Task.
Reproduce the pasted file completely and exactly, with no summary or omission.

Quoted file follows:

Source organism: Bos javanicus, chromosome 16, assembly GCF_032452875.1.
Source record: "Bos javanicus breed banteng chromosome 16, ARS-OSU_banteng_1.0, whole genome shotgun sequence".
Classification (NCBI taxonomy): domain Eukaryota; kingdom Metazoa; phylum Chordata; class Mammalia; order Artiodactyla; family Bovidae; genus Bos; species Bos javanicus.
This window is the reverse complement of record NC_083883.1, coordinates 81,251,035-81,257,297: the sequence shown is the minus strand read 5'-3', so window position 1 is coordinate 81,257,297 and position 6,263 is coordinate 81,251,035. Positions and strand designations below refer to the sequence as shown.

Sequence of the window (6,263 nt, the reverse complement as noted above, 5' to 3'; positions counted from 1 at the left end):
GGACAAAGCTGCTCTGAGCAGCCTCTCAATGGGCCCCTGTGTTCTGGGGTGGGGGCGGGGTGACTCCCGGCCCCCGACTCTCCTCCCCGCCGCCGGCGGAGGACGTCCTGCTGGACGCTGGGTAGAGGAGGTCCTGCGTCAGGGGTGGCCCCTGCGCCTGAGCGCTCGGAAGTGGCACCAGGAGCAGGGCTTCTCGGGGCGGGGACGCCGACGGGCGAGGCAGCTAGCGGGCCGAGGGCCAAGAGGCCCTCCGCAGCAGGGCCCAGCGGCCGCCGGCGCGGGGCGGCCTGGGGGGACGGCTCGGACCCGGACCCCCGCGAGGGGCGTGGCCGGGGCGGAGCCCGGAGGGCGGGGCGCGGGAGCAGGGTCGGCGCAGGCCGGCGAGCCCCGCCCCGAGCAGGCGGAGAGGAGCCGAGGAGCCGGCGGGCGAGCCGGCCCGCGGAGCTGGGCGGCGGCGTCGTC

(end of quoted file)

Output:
Source organism: Bos javanicus, chromosome 16, assembly GCF_032452875.1.
Source record: "Bos javanicus breed banteng chromosome 16, ARS-OSU_banteng_1.0, whole genome shotgun sequence".
Classification (NCBI taxonomy): domain Eukaryota; kingdom Metazoa; phylum Chordata; class Mammalia; order Artiodactyla; family Bovidae; genus Bos; species Bos javanicus.
This window is the reverse complement of record NC_083883.1, coordinates 81,251,035-81,257,297: the sequence shown is the minus strand read 5'-3', so window position 1 is coordinate 81,257,297 and position 6,263 is coordinate 81,251,035. Positions and strand designations below refer to the sequence as shown.

Sequence of the window (6,263 nt, the reverse complement as noted above, 5' to 3'; positions counted from 1 at the left end):
GGACAAAGCTGCTCTGAGCAGCCTCTCAATGGGCCCCTGTGTTCTGGGGTGGGGGCGGGGTGACTCCCGGCCCCCGACTCTCCTCCCCGCCGCCGGCGGAGGACGTCCTGCTGGACGCTGGGTAGAGGAGGTCCTGCGTCAGGGGTGGCCCCTGCGCCTGAGCGCTCGGAAGTGGCACCAGGAGCAGGGCTTCTCGGGGCGGGGACGCCGACGGGCGAGGCAGCTAGCGGGCCGAGGGCCAAGAGGCCCTCCGCAGCAGGGCCCAGCGGCCGCCGGCGCGGGGCGGCCTGGGGGGACGGCTCGGACCCGGACCCCCGCGAGGGGCGTGGCCGGGGCGGAGCCCGGAGGGCGGGGCGCGGGAGCAGGGTCGGCGCAGGCCGGCGAGCCCCGCCCCGAGCAGGCGGAGAGGAGCCGAGGAGCCGGCGGGCGAGCCGGCCCGCGGAGCTGGGCGGCGGCGTCGTC